Planning on tackling your weight in 2013? Here are 5 of the ‘low-hanging fruit’
TORONTO — Hands up everyone who plans to start the new year with a resolution about weight. Yup, that’s a lot of hands.
As everyone who has ever tried to lose weight knows, it’s not an easy pledge to fulfil. Time and temptation trip you up regularly. “I’m going to” becomes “I should” becomes “I meant to” with distressingly predictable ease.
But there are a few things you can do to hel
p yourself along. A few low-hanging fruit, as it were, of weight loss or weight control.
With the help of Dr. Yoni Freedhoff, an Ottawa-based weight loss expert, and Dr. Arya Sharma, who holds a chair in obesity research and management at the University of Alberta, we’re going to tell you about five:
1. Cut the calories you drink. Yes, drink. People routinely forget about the calories in the fluids they imbibe, be it fruit juices, specialty coffees or alcohol, the doctors say. Unlike solid snacks, liquid calories don’t fill you up. They don’t trigger the brain’s impulse to compensate by eating less later.
“If you drink 300 calories before your meal, you’re not going to eat 300 less calories at your meal,” says Freedhoff, whose book Why Diets Fail And How to Make Yours Work is coming out in April.
Nevertheless, drinks can hold plenty of calories. Look at Starbucks’ non-fat caffe mocha. A tall — oxymoronically one of the smallest servings Starbucks sells — contains 170 calories, and that’s only if you ask them to hold the whipped cream, according to a calorie count on the chain’s website. That’s more than the calories in a five-ounce glass of white wine (sauvignon blanc), according to a nutrient database on the website of the U.S. Department of Agriculture.
While we’re on the topic of alcohol, that is also a calorie source people often forget or underestimate, Sharma says. Depending on the serving size and the type of wine, a couple of glasses before dinner could run you 300 to 400 calories, he says: “That’s a whole meal.”
Despite the calories, alcoholic beverages don’t come with nutritional labelling on their containers. “A can of Coke, at least I know what’s in there because it says the number on the can. But when I drink a bottle of wine I have no idea how many calories I’m drinking,” Sharma says.
2. Get more sleep. The scientific evidence is piling up that society’s sleep deficit is contributing to the obesity epidemic. Study after study shows a link between too little sleep and weight gain.
In part it’s an issue of opportunity: A sleeping person can’t eat. Put another way, the more time you are awake, the more opportunity you have to consume calories.
But it goes beyond that, says Freedhoff. Science is still figuring this stuff out, but it looks like having too little sleep has an impact on the production of stress and hunger hormones and the body’s ability to process the sugars in food.
There’s also a vicious cycle thing at play with sleep and weight. If you’re tired, it’s hard to work up the motivation to go for a run or hit the gym.
“Just get an extra hour of sleep everyday and see how your life changes,” Sharma says.
3. Assess the liveability of your approach. Unless you’re a lucky person who only needs to shed a couple of pounds gained on a cruise or over Christmas, if you want to lose weight chances are weight control is going to be an ongoing part of your life.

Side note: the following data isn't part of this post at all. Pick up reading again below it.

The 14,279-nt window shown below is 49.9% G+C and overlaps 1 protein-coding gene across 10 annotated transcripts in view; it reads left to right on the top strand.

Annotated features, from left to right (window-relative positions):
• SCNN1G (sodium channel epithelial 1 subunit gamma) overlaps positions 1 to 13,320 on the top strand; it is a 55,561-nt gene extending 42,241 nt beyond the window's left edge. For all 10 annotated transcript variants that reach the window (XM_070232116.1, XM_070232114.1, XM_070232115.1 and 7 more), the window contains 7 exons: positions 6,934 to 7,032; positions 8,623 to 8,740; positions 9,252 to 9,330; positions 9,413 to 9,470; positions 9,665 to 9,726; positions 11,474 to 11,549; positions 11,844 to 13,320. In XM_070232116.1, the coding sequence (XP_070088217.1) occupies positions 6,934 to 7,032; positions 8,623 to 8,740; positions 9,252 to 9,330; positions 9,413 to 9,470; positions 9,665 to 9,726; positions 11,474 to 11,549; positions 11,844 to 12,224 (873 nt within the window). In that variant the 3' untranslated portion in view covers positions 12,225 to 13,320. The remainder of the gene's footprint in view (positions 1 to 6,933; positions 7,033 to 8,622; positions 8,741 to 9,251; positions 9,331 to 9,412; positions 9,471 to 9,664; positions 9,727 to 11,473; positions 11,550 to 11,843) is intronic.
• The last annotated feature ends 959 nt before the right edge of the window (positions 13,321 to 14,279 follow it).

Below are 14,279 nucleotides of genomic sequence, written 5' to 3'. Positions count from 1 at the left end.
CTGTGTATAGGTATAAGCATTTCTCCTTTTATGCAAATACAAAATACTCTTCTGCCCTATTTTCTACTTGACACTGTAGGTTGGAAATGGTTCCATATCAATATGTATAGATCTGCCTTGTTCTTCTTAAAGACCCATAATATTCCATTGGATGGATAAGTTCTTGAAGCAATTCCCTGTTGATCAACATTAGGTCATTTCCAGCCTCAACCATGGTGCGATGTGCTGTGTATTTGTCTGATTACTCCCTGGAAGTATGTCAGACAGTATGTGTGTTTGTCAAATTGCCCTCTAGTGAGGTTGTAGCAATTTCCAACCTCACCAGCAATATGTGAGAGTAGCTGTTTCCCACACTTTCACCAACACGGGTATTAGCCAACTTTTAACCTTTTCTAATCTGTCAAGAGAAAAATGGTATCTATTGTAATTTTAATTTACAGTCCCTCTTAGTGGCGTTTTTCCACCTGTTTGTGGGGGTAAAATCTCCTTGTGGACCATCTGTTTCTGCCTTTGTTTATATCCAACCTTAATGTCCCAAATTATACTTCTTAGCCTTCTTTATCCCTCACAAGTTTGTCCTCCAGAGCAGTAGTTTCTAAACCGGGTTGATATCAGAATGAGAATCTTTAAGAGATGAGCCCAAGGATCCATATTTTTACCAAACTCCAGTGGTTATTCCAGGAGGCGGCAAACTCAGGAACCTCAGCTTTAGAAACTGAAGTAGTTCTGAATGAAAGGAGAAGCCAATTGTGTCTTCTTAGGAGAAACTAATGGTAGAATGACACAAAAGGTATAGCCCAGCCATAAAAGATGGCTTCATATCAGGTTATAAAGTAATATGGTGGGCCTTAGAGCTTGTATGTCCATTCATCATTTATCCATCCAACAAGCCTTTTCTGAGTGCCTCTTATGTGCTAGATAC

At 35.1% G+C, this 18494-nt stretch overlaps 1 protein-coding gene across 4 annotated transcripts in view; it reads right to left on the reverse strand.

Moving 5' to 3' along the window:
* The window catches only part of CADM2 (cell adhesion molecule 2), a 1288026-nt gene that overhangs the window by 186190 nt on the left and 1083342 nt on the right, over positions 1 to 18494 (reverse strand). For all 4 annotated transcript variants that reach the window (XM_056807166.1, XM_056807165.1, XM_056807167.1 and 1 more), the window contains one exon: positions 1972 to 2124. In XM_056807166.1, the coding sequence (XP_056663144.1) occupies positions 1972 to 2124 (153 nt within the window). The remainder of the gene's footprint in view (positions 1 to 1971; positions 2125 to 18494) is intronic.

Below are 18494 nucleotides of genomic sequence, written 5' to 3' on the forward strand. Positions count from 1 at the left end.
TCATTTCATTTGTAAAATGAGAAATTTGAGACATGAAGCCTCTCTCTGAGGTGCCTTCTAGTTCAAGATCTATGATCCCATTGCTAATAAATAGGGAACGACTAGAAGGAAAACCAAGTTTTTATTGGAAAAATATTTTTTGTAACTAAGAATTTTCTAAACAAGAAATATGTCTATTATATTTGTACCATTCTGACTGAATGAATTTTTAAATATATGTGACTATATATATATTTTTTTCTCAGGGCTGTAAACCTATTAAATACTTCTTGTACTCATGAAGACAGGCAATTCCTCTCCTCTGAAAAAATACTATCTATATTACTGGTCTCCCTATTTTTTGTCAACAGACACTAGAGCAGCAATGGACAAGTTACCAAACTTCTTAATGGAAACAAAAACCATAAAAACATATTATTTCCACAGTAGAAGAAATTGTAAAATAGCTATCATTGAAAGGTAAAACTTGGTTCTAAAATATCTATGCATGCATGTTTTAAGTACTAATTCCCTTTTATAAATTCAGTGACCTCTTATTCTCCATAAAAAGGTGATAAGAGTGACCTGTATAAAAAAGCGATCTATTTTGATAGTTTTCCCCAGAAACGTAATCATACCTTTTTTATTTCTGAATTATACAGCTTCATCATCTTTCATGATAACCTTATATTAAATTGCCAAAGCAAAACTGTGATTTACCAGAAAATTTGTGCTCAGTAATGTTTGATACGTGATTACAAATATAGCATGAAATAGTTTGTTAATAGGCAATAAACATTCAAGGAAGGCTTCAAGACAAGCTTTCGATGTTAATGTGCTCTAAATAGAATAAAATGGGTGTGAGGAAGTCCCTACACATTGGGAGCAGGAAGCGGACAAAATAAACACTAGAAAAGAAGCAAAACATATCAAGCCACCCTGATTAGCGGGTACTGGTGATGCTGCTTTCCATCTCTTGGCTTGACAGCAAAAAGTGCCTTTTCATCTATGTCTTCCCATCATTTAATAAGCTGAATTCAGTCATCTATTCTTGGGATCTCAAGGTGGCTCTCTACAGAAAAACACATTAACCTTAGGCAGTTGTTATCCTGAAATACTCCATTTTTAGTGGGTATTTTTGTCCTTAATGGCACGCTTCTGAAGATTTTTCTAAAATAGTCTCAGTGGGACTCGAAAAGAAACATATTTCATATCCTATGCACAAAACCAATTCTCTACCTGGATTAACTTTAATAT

So going on a drastic diet may shed the excess weight. But if you ease up, it’s going to come back.
“The idea that ‘I’m just going to do something for a couple of weeks and lose weight’ — you’re just setting yourself up for failure. That weight is going to come back,” Sharma says.
So consider whether the plan you’re working on is something you can live with over the long term. “People don’t want to lose for now, they want to lose for good,” says Freedhoff.
4. Set realistic goals. You’re not a runner but you decide your path to your ideal weight is by becoming a marathoner. Or you pledge to spend 90 minutes at the gym every day when you currently get there three or four times a month.
Not going to happen.
Setting a goal you have no hope of reaching sets you up to give up in despair. It’s better to fix your sights on something you can actually do.
“I think people should take small steps that are sustainable. You know, whether it’s 10 minutes, more days than not in the week to start with a program rather than ‘I’m going to start working out an hour three or four times a week’ and of course ultimately giving up that new exercise program that was overdoing it,” Freedhoff says.
5. Focus on behaviours, not pounds. Your weight is where it is because of your habits. Maybe you snack in front of the TV at night or you give yourself a free pass when you eat out — and you eat out a lot.
Grappling with those habits is what you have to do to make inroads on weight control, Sharma says.
He can think of a bunch of habits that may be sabotaging your weight control efforts. Skipping meals — especially breakfast. Letting yourself get hungry. Not getting enough sleep. Being too sedentary.
Sharma suggests replacing these undermining habits with ones that will help you succeed. Wear a pedometer. Keep a food diary — or at least cultivate calorie awareness, so you have a sense of how much you are eating. Eat regularly, and from a smaller plate.
Freedhoff suggests examining your pattern of eating out, and figuring out where you could cut back on these kinds of meals, which can erode your will-power and torpedo your diet.
It’s not that people should cut out eating out altogether, he says. But he suggests finding your laziest convenience meal, and making a commitment to replacing it with a homecooked meal instead.